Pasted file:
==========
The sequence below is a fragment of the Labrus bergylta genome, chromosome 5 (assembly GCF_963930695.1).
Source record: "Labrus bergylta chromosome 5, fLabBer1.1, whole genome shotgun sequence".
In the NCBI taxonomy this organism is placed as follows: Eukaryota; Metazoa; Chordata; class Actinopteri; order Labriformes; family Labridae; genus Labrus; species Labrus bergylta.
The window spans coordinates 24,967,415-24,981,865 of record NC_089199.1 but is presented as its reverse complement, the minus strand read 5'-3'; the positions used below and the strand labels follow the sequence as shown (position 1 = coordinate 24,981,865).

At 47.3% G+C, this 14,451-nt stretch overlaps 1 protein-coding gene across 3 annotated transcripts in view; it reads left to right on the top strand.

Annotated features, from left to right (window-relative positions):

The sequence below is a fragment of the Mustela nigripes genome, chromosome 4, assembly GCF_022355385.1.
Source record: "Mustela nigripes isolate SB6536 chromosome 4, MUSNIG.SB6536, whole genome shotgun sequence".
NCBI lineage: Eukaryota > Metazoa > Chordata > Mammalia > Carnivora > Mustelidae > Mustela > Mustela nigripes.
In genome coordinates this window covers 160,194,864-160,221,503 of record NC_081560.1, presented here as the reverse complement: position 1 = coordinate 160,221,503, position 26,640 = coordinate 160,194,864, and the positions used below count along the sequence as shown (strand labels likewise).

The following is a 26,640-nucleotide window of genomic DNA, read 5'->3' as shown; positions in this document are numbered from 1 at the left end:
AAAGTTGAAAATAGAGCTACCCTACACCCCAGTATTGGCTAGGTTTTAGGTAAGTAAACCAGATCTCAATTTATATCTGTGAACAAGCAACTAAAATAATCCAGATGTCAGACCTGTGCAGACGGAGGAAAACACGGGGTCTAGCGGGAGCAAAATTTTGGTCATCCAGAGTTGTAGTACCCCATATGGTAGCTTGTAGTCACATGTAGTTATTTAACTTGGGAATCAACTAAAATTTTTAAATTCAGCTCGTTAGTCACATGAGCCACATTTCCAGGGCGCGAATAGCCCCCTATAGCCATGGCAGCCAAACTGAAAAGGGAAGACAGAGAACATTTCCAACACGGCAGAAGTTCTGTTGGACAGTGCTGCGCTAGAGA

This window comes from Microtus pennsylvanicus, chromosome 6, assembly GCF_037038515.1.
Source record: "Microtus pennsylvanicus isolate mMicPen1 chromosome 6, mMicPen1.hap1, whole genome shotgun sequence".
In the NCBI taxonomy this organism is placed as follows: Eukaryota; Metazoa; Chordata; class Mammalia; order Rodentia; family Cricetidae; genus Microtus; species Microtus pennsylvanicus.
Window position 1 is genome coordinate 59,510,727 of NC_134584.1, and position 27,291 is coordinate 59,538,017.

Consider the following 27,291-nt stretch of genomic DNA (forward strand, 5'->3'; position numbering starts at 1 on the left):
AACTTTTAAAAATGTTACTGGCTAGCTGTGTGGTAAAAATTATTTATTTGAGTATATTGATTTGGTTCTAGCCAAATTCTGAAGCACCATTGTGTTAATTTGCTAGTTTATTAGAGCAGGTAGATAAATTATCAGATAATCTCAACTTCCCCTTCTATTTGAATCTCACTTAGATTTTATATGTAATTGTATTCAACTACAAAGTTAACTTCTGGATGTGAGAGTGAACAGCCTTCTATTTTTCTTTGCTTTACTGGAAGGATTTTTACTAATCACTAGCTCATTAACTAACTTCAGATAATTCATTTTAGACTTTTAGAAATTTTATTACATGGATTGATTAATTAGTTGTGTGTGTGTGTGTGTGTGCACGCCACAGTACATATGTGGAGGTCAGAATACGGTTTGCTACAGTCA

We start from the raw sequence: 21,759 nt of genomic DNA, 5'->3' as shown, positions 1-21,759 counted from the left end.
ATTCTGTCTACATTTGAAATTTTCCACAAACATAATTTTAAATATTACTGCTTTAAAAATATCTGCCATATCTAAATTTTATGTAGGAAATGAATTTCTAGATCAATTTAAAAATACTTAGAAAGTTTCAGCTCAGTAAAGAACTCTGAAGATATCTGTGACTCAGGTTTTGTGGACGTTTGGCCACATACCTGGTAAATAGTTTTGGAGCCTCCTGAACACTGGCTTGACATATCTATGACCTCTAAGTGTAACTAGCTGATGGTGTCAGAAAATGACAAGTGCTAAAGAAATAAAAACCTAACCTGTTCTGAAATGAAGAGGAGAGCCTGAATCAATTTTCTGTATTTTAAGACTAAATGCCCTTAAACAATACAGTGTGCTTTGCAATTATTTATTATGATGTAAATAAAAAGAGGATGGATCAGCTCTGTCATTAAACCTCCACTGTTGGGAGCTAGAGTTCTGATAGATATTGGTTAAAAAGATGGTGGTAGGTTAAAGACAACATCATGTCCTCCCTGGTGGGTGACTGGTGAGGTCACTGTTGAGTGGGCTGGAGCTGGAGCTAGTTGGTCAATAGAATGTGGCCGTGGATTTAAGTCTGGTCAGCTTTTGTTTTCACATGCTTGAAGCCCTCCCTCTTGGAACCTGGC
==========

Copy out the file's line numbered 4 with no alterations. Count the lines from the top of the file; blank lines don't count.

The window spans coordinates 24,967,415-24,981,865 of record NC_089199.1 but is presented as its reverse complement, the minus strand read 5'-3'; the positions used below and the strand labels follow the sequence as shown (position 1 = coordinate 24,981,865).